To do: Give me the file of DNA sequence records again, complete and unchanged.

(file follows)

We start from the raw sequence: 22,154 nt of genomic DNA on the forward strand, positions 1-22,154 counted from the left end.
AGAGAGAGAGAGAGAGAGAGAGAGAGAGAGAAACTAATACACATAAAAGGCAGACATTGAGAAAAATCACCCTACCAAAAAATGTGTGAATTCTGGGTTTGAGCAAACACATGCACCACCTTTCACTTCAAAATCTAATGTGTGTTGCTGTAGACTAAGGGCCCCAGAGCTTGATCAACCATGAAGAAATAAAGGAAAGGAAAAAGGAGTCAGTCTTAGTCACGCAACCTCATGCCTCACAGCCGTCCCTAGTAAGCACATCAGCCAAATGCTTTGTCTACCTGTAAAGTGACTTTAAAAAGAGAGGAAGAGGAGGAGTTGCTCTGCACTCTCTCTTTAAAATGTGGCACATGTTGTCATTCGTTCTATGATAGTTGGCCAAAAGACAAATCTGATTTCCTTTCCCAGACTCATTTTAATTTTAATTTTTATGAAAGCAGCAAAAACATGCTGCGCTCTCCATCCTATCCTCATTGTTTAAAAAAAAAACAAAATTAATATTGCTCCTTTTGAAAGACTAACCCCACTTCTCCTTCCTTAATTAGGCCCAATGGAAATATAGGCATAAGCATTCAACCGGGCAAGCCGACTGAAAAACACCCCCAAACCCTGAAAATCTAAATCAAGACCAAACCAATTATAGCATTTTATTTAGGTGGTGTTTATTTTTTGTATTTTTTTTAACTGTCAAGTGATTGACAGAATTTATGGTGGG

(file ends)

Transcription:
We start from the raw sequence: 22,154 nt of genomic DNA on the forward strand, positions 1-22,154 counted from the left end.
AGAGAGAGAGAGAGAGAGAGAGAGAGAGAGAAACTAATACACATAAAAGGCAGACATTGAGAAAAATCACCCTACCAAAAAATGTGTGAATTCTGGGTTTGAGCAAACACATGCACCACCTTTCACTTCAAAATCTAATGTGTGTTGCTGTAGACTAAGGGCCCCAGAGCTTGATCAACCATGAAGAAATAAAGGAAAGGAAAAAGGAGTCAGTCTTAGTCACGCAACCTCATGCCTCACAGCCGTCCCTAGTAAGCACATCAGCCAAATGCTTTGTCTACCTGTAAAGTGACTTTAAAAAGAGAGGAAGAGGAGGAGTTGCTCTGCACTCTCTCTTTAAAATGTGGCACATGTTGTCATTCGTTCTATGATAGTTGGCCAAAAGACAAATCTGATTTCCTTTCCCAGACTCATTTTAATTTTAATTTTTATGAAAGCAGCAAAAACATGCTGCGCTCTCCATCCTATCCTCATTGTTTAAAAAAAAAACAAAATTAATATTGCTCCTTTTGAAAGACTAACCCCACTTCTCCTTCCTTAATTAGGCCCAATGGAAATATAGGCATAAGCATTCAACCGGGCAAGCCGACTGAAAAACACCCCCAAACCCTGAAAATCTAAATCAAGACCAAACCAATTATAGCATTTTATTTAGGTGGTGTTTATTTTTTGTATTTTTTTTAACTGTCAAGTGATTGACAGAATTTATGGTGGG